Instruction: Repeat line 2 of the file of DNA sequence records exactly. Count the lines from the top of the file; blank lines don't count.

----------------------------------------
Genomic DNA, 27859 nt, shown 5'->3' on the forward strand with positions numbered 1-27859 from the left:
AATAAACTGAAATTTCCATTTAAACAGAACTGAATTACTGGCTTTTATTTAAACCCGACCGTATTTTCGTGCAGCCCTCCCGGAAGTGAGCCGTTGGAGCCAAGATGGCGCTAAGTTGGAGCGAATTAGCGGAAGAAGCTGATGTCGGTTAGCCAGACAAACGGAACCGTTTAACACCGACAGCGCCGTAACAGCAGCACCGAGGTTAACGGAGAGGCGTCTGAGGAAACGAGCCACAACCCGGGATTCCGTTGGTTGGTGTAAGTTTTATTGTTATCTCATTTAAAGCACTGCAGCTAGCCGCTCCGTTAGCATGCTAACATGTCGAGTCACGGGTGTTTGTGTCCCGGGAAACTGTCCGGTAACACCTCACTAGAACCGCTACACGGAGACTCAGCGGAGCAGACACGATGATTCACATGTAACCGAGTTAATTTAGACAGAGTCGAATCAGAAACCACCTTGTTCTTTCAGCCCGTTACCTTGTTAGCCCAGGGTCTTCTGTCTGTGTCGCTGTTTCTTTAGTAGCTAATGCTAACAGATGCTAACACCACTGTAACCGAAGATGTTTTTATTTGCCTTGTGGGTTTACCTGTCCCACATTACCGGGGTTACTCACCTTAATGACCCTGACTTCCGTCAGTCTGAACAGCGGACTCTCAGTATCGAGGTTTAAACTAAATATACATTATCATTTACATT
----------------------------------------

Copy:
AATAAACTGAAATTTCCATTTAAACAGAACTGAATTACTGGCTTTTATTTAAACCCGACCGTATTTTCGTGCAGCCCTCCCGGAAGTGAGCCGTTGGAGCCAAGATGGCGCTAAGTTGGAGCGAATTAGCGGAAGAAGCTGATGTCGGTTAGCCAGACAAACGGAACCGTTTAACACCGACAGCGCCGTAACAGCAGCACCGAGGTTAACGGAGAGGCGTCTGAGGAAACGAGCCACAACCCGGGATTCCGTTGGTTGGTGTAAGTTTTATTGTTATCTCATTTAAAGCACTGCAGCTAGCCGCTCCGTTAGCATGCTAACATGTCGAGTCACGGGTGTTTGTGTCCCGGGAAACTGTCCGGTAACACCTCACTAGAACCGCTACACGGAGACTCAGCGGAGCAGACACGATGATTCACATGTAACCGAGTTAATTTAGACAGAGTCGAATCAGAAACCACCTTGTTCTTTCAGCCCGTTACCTTGTTAGCCCAGGGTCTTCTGTCTGTGTCGCTGTTTCTTTAGTAGCTAATGCTAACAGATGCTAACACCACTGTAACCGAAGATGTTTTTATTTGCCTTGTGGGTTTACCTGTCCCACATTACCGGGGTTACTCACCTTAATGACCCTGACTTCCGTCAGTCTGAACAGCGGACTCTCAGTATCGAGGTTTAAACTAAATATACATTATCATTTACATT